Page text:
Exclusive dealing of this kind is often unproblematic from a competition perspective. A magazine, a newspaper, or a book publisher will often sign-up authors and negotiate exclusive copyright on the work in question. This allows the publisher to appropriate the full value and hence to pay the author. Many authors agree exclusive deals, taking the view that a single payment for exclusive rights will exceed the payoff from selling multiple non-exclusive licenses to the same content.
However, in book publishing markets we see healthy competition between publishers to sign-up authors on exclusive contracts. Some authors sign for one publisher, others sign for a rival. While there is a race to discover and make a first offer to a new author, if the author considers their options, each publisher (or at least those with good agents) has a chance to make its offer, based on its assessment of the value of the work in question. For this reason, it is not uncommon to see bidding wars erupt between publishers for the work of highly sought-after authors. In contrast, a rival journal publisher cannot compete for exclusive rights. The leading journal has a locked-in advantage that guarantees it first option on any new research in the field (it even prohibits the author from submitting it for parallel review while it decides whether to publish it).
The publisher of a leading journal is therefore able to use its market power to include a clause in the author’s contract that protects its monopoly position. This clause demands exclusive access to the content whilst paying nothing for it. Despite paying nothing, it offers the author no non-exclusive option that would allow the author to multi-home. Instead, it leverages the strength of its network effects to prevent the author selling a second license to a rival journal. This means that we do not see journals compete to attract authors by investing to improve quality. Instead, we see incumbent platforms sweeping up the inputs that an equally efficient rival would require to construct an effective competing product and doing so without the rival having any prospect of outbidding it.
In antitrust, exclusive dealing is assessed under a rule of reason, and can be beneficial. The question is therefore whether this is one of those instances in which it is harmful or not. To find out it is perhaps worth looking at the way that this exclusive dealing framework is reflected in German efforts to persuade research institutions to retain the copyright on the research that their researchers produce (see DICE, 2021). The idea is to enable rival journals to bid for non-exclusive rights to publish leading research and compete with the leading journals. This uses the collective power of research institutions to prevent foreclosure. However, this approach is not available to individual authors and so the market, left to its own devices, has failed to solve these problems.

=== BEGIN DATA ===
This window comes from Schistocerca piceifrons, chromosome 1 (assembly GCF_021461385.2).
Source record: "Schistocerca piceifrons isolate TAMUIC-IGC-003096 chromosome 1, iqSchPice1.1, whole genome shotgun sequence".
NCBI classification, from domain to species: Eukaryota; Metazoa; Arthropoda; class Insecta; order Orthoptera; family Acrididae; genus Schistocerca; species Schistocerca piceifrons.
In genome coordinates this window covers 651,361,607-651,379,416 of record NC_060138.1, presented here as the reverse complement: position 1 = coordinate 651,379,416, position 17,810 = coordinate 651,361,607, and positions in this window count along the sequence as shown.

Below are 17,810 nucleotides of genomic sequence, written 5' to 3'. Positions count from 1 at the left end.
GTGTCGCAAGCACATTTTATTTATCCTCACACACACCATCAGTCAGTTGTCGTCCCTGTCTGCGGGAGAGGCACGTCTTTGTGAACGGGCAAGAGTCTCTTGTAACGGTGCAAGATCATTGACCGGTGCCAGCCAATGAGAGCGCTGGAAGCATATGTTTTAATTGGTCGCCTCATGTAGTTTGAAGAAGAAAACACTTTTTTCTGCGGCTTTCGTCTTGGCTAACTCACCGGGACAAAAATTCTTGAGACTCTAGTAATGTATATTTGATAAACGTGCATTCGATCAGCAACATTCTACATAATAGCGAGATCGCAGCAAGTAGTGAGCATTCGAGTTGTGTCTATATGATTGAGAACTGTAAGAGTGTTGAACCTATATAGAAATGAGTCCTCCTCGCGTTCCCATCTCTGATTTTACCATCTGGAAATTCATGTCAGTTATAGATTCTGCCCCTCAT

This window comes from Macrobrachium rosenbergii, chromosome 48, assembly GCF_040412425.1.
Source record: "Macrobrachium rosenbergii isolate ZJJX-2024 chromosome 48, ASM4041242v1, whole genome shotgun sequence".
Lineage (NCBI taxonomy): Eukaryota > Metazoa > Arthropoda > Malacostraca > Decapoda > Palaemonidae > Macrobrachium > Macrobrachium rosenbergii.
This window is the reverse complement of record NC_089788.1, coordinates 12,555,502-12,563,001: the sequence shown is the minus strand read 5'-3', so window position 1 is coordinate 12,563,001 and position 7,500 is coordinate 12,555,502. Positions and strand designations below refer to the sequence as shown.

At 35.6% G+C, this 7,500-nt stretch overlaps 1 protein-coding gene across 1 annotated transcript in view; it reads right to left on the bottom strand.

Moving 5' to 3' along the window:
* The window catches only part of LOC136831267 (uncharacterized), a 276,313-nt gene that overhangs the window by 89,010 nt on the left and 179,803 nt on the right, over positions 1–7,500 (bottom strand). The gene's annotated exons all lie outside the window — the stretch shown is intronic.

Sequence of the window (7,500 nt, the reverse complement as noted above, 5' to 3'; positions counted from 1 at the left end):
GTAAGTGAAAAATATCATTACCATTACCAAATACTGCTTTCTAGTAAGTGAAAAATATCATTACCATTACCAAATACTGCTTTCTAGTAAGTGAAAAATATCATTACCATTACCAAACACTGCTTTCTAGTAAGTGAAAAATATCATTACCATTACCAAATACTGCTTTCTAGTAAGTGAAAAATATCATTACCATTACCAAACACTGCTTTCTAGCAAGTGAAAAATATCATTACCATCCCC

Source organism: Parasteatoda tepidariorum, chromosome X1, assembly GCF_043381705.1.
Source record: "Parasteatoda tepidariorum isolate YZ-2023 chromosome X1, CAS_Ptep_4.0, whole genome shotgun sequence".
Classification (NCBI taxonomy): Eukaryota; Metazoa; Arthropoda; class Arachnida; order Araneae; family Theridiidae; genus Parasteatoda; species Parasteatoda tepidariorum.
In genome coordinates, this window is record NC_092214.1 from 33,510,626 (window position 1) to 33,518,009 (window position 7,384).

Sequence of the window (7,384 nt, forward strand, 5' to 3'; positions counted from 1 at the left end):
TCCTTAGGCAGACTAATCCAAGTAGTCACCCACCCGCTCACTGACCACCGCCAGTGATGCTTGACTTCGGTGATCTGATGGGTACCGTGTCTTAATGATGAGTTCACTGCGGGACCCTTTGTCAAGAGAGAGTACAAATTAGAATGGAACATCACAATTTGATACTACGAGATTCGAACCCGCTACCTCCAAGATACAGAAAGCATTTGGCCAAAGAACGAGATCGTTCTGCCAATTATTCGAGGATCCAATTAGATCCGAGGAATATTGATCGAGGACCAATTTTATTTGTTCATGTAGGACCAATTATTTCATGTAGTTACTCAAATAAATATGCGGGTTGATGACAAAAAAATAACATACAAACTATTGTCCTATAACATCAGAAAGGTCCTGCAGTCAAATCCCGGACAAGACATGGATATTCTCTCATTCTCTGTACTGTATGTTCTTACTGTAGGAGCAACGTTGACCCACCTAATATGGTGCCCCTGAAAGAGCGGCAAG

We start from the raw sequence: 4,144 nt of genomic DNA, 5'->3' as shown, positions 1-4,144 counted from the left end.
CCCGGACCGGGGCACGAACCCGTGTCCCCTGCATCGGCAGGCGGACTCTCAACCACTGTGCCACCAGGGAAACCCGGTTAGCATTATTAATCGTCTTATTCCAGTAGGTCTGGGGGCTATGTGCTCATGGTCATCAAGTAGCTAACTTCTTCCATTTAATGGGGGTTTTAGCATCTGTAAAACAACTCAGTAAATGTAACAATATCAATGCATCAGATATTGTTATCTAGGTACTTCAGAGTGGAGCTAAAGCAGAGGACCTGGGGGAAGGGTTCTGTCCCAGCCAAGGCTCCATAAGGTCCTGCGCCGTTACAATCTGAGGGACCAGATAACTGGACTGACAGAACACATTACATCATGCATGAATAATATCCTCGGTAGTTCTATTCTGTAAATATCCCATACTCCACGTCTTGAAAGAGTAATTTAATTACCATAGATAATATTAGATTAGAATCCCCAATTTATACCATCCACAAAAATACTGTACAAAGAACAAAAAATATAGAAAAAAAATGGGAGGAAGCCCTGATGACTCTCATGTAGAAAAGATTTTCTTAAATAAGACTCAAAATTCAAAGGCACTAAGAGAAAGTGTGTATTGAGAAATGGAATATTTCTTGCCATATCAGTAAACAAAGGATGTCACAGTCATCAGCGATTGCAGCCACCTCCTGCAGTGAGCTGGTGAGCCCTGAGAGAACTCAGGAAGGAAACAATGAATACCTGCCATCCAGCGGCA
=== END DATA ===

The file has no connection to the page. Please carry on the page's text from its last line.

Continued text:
1 In the past the focus has been on the bundling of journals (see Edlin & Rubinfeld) by publishers using the network effects in their leading journals to extract supra-competitive prices for their weaker journals. We also note the potential in the UK and Europe for an exploitative abuse of dominance approach to the issue
Chris joined Fideres in 2021. Chris holds a PhD, an MA and BA in Economics from the University of East Anglia. At Fideres Chris has provided expert economic advice on class action complaints against Amazon, Facebook and Apple. He has written expert reports, developed models to quantify damages, and developed analysis of market definition and abuse of dominance (monopolisation) in digital aftermarkets and multi-sided platforms.
Before joining Fideres, Chris spent 7 years as a Competition Expert for the OECD where he led the economic thinking on antitrust in digital markets, as well the role for competition law in delivering inclusivity. He published numerous papers and led a working party of the OECD Competition Committee in developing new international standards on competitive neutrality and competitive assessment in light of the digitalisation of the economy.
Chris has advised the UK Government’s Department of Trade & Industry on the benefits of competition policy, and the UK Competition Commission (predecessor to the Competition and Markets Authority) on digital mergers, retail market investigations and competition cases. He was an advisor to the Co-operation and Competition Panel on mergers, market studies and antitrust in publicly-funded healthcare markets, and later became Director of Competition Economics at the UK Healthcare Regulator. Chris is a founding member of the Centre for Competition Policy of the University of East Anglia. He remains an associate of the Centre, a member of various advisory boards at non-profit making organisations, and peer reviews papers for the Journal of Competition Law and Economics & the Journal of Antitrust Enforcement.